Notice that these steps describe what the company expects a sales rep to do, not what it wants customers to be doing. When you track sales this way, an opportunity can appear to be progressing quite nicely because the salesperson is doing everything the funnel describes. But if the customer slows down their buying process, or if your rep makes a mistake, nobody knows until it’s too late; because neither the rep nor the manager is measuring the success of each step by tracking buying behavior.
Let’s assume, for example, that your sales rep has moved swiftly through their sales process and got as far as submitting a proposal. But you have no idea whether the customer understands their needs or if they understand the economic impact if they do nothing. A sales-process-focused CRM doesn’t tell you if the customer is comparing your solution to those of your competitors or has established the priority of their buying criteria.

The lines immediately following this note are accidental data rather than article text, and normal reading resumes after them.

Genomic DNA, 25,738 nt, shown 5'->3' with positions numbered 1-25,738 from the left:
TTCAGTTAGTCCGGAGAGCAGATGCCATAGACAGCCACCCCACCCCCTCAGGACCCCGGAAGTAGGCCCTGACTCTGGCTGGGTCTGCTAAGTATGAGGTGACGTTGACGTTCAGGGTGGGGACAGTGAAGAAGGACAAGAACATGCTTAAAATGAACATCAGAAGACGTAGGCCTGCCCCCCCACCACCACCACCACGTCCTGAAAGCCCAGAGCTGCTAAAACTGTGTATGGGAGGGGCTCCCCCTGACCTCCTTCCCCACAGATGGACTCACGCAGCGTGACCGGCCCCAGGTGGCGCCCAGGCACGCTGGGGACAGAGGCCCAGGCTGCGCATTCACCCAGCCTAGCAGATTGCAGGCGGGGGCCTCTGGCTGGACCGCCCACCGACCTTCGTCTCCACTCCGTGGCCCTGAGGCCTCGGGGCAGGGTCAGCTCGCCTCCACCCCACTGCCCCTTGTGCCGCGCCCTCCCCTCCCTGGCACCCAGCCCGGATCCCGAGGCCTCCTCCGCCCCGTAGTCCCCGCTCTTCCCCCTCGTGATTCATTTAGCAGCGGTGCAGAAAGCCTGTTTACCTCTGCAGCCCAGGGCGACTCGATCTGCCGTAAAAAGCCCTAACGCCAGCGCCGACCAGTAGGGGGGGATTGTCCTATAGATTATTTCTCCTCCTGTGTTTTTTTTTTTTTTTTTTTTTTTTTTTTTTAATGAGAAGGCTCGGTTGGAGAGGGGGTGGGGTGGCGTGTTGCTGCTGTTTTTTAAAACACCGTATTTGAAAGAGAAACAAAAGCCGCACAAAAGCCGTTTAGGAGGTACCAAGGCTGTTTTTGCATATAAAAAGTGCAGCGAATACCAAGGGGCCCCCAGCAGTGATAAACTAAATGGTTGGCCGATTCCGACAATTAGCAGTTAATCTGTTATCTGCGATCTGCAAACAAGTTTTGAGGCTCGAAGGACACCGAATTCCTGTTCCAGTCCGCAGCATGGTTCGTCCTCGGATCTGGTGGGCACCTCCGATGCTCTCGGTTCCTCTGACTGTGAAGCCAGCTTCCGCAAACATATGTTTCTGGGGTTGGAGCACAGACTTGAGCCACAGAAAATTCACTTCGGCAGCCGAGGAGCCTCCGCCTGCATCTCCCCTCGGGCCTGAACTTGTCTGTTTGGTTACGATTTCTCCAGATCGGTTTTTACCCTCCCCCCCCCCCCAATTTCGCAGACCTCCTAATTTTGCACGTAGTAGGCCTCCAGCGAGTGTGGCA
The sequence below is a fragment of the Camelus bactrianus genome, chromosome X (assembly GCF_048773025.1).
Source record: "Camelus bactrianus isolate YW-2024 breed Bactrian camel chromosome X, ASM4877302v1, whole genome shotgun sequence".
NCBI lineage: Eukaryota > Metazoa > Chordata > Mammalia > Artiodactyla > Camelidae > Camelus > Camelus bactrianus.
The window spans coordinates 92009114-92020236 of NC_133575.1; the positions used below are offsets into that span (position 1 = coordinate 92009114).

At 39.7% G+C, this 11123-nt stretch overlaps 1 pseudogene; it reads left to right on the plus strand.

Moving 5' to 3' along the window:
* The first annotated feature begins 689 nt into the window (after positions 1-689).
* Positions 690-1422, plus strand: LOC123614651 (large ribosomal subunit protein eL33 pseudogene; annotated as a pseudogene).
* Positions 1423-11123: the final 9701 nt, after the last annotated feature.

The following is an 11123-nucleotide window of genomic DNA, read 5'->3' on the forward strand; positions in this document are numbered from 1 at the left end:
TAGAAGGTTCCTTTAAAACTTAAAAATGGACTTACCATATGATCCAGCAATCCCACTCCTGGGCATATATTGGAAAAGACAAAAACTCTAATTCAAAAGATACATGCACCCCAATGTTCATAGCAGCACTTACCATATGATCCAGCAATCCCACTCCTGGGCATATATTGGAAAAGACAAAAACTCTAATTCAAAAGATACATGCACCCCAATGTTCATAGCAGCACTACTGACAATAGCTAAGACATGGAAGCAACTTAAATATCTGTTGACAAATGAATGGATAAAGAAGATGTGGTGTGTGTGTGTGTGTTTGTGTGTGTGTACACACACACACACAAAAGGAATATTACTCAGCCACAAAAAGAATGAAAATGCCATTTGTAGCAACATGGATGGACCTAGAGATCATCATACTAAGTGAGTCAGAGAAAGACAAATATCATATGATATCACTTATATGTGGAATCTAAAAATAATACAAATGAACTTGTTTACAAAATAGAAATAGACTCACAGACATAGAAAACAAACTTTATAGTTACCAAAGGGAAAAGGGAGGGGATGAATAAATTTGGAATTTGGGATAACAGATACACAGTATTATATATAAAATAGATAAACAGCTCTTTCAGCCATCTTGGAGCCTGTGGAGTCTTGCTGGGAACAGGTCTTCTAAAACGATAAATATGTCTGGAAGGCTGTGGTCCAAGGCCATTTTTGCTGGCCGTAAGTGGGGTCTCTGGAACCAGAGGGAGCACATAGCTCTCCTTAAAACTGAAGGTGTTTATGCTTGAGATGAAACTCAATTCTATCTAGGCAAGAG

So when CRM indicates that the rep submitted a proposal, you might think that deal is almost done. But the reality could be very different. And your sales manager has missed a lot of opportunities to coach the rep to get better at helping the customer complete their actions of buying.
As Albert told us, not everything that can be counted counts. Where your sales rep is in the sales process doesn’t count. What does count is – what is the customer doing? Where is the buyer is in their buying process?